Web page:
While Microsoft has managed to add features like free group video calling and Skype for Web, the software giant has struggled with the design and feature set of Skype as it attempts to compete with challengers like FaceTime, Messenger, WhatsApp, and more.
Microsoft is once again redesigning Skype today.
Described as “the next generation of Skype,” the new design focuses on messaging. Skype is well known and used widely for video and audio calls, but iMessage, WhatsApp, Messenger, Snapchat and other messaging services have taken the lead for today’s conversations.
The new Skype messaging interface now includes three sections in a conversation: find, chat, and capture. Find lets you search through a conversation, or find images, restaurants, and even add-ins like YouTube or Giphy to add content into a message. Chat is the basic conversation view you’d expect with options for emoji or picture additions, but the newest section is capture.
Capture feels a lot like Snapchat within Skype, and it immediately launches into the camera to let you take pictures or hold down for video. As you hold down for video you’ll immediately recognize one of the more subtle design changes in this new version of Skype, a squiggly line that represents the amount of time for a recording.
This line is also used for calling, or when contacts are typing. Once you’ve captured a video or picture you can then add stickers, text, or simply annotate it, all just like Snapchat.
Skype is also introducing a new Highlights feature that’s a lot like Snapchat stories. Highlights lets you post a stream of photos and videos that friends can view and react with emoticons. Even in text- or video-based conversations you’ll be able to react on Skype with emoticons. It seems the new Skype UI is really designed to make you use more and more of the new chat features available.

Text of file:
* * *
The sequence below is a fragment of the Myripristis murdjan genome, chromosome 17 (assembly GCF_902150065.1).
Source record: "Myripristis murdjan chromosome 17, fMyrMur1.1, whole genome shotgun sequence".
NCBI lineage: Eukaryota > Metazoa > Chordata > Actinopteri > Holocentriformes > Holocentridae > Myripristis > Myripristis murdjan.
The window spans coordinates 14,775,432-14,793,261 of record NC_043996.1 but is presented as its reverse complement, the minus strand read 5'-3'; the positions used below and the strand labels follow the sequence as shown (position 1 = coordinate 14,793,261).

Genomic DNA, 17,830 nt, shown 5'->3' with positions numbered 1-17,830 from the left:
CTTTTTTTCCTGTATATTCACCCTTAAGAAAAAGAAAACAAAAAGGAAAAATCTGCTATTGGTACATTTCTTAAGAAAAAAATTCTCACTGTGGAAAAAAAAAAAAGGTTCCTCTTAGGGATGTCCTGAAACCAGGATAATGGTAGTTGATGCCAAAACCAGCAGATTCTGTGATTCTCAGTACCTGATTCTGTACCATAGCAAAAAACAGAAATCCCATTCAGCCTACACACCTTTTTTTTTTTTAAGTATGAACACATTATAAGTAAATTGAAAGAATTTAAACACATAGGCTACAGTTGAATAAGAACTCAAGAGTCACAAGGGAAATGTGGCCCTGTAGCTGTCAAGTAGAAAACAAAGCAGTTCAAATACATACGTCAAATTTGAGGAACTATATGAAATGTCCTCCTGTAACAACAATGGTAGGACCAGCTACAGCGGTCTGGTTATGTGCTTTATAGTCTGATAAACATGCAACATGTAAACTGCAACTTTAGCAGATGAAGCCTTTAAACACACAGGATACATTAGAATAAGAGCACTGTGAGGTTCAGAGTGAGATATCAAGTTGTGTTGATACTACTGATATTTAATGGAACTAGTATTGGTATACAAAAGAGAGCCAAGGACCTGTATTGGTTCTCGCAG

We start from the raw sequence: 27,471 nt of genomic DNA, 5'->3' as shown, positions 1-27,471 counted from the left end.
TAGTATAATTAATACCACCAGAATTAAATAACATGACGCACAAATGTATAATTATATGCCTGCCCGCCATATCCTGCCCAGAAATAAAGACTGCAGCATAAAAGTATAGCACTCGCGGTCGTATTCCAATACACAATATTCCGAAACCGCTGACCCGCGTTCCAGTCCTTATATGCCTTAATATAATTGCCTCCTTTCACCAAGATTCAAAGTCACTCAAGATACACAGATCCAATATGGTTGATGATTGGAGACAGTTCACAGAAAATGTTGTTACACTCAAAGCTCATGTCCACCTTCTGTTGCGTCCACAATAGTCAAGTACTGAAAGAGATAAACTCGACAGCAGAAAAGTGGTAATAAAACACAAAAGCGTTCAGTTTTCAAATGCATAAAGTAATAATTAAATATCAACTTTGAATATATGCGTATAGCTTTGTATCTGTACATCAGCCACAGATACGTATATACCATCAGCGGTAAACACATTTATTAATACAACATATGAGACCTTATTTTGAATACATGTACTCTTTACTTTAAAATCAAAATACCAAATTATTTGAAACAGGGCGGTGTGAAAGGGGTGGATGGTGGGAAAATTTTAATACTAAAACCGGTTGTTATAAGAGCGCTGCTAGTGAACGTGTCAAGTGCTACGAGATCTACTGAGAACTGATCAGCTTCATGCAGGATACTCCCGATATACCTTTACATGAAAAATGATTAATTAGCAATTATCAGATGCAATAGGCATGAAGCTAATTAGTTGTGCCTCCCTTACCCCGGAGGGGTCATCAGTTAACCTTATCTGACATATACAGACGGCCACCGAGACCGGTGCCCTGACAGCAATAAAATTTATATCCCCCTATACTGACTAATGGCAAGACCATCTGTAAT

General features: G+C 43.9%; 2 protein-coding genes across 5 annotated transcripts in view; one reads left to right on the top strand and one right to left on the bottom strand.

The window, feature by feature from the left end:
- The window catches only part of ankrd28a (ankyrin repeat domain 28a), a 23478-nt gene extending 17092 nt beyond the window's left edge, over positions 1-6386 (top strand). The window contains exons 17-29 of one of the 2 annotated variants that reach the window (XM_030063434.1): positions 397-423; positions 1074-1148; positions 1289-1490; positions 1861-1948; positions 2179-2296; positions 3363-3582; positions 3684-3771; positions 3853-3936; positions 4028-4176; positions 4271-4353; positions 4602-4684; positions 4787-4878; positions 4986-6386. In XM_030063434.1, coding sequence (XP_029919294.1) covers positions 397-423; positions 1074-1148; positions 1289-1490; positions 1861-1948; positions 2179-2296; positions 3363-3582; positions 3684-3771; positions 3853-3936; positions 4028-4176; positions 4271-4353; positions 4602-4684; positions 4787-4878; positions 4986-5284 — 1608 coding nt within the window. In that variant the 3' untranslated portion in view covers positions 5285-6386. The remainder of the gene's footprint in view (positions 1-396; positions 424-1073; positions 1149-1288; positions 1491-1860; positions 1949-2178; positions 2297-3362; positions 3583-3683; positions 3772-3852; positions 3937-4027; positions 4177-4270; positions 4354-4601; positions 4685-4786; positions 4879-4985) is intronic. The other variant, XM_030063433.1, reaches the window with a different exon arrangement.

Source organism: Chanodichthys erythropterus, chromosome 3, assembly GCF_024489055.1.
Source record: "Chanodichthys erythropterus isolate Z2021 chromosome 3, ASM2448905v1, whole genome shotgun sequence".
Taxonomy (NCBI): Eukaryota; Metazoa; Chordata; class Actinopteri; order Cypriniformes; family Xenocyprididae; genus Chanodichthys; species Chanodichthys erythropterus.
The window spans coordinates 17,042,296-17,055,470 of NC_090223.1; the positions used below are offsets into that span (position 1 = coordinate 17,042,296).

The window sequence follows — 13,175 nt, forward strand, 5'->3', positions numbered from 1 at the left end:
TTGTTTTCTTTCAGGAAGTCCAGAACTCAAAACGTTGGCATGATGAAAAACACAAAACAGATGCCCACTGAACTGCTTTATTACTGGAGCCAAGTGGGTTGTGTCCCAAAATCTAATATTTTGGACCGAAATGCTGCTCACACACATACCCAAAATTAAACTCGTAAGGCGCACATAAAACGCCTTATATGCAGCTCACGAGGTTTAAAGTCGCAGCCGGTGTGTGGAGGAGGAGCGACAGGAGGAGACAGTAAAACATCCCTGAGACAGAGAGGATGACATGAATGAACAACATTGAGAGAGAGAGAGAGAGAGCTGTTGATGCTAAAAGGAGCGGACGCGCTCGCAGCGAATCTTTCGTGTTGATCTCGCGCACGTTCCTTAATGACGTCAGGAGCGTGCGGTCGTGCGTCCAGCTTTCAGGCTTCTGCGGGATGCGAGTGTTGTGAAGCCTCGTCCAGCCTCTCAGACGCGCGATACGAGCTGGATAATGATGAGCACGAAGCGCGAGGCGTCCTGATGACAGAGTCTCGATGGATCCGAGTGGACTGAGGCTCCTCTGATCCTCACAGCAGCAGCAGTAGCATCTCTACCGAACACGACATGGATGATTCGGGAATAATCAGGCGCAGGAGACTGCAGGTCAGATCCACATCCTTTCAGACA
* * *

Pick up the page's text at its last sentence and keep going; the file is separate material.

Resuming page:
Even calling is getting redesigned for this new version of Skype. You can drag and drop people around in conversations, and react with emoticons during calls. During my limited testing it felt a lot smoother than regular group video chats, but I didn’t feel the need to blast emoticons at people.
Today’s Skype design is just the latest in a long line of changes over the years. Microsoft has been trying many different ways to get people to use Skype messaging instead of competitors. Skype Qik was an attempt to take over mobile video messaging that flopped, and Microsoft has been tweaking its Skype mobile interface for years to better improve messaging.
Nothing has had a big impact, and Skype is still widely used for video and audio calls. Microsoft has the user base and brand recognition for the calling part of Skype, but it’s desperate for Skype to be considered a true messaging service.
This latest redesign might help, but there’s nothing here that’s unique or new over what competitors are doing well. Thankfully, with features like a universal search and a simple user interface, the new Skype design does address some of the weird inconsistencies we’ve seen in the past.
Microsoft is only rolling out the new Skype design to mobile at first, with desktop to follow soon. Android devices will first start seeing the new Skype design today, followed by iOS, Windows, and Mac.